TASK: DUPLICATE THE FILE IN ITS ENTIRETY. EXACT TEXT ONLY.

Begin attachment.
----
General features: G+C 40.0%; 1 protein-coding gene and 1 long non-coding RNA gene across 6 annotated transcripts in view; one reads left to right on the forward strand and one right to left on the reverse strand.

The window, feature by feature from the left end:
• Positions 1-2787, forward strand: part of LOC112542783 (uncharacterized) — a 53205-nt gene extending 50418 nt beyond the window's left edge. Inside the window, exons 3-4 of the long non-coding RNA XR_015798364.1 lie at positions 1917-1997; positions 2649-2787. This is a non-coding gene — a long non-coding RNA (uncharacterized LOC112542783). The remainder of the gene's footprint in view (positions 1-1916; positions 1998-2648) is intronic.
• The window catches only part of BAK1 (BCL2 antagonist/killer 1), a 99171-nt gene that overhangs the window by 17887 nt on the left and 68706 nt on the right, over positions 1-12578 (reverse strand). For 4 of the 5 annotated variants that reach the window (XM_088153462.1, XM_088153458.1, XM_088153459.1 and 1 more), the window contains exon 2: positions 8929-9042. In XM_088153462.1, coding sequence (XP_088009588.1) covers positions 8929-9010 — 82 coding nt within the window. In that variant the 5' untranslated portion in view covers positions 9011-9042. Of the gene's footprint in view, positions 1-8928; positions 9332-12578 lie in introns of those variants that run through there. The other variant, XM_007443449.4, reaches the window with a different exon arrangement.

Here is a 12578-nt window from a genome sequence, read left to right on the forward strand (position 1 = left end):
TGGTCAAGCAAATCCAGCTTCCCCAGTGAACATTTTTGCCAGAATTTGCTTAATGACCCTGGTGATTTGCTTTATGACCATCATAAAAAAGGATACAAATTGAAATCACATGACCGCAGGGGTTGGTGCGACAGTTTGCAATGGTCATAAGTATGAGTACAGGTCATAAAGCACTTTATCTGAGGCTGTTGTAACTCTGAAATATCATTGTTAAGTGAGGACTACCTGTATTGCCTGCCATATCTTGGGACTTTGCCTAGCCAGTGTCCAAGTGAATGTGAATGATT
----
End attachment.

General features: G+C 40.0%; 1 protein-coding gene and 1 long non-coding RNA gene across 6 annotated transcripts in view; one reads left to right on the forward strand and one right to left on the reverse strand.

The window, feature by feature from the left end:
• Positions 1-2787, forward strand: part of LOC112542783 (uncharacterized) — a 53205-nt gene extending 50418 nt beyond the window's left edge. Inside the window, exons 3-4 of the long non-coding RNA XR_015798364.1 lie at positions 1917-1997; positions 2649-2787. This is a non-coding gene — a long non-coding RNA (uncharacterized LOC112542783). The remainder of the gene's footprint in view (positions 1-1916; positions 1998-2648) is intronic.
• The window catches only part of BAK1 (BCL2 antagonist/killer 1), a 99171-nt gene that overhangs the window by 17887 nt on the left and 68706 nt on the right, over positions 1-12578 (reverse strand). For 4 of the 5 annotated variants that reach the window (XM_088153462.1, XM_088153458.1, XM_088153459.1 and 1 more), the window contains exon 2: positions 8929-9042. In XM_088153462.1, coding sequence (XP_088009588.1) covers positions 8929-9010 — 82 coding nt within the window. In that variant the 5' untranslated portion in view covers positions 9011-9042. Of the gene's footprint in view, positions 1-8928; positions 9332-12578 lie in introns of those variants that run through there. The other variant, XM_007443449.4, reaches the window with a different exon arrangement.

Here is a 12578-nt window from a genome sequence, read left to right on the forward strand (position 1 = left end):
TGGTCAAGCAAATCCAGCTTCCCCAGTGAACATTTTTGCCAGAATTTGCTTAATGACCCTGGTGATTTGCTTTATGACCATCATAAAAAAGGATACAAATTGAAATCACATGACCGCAGGGGTTGGTGCGACAGTTTGCAATGGTCATAAGTATGAGTACAGGTCATAAAGCACTTTATCTGAGGCTGTTGTAACTCTGAAATATCATTGTTAAGTGAGGACTACCTGTATTGCCTGCCATATCTTGGGACTTTGCCTAGCCAGTGTCCAAGTGAATGTGAATGATT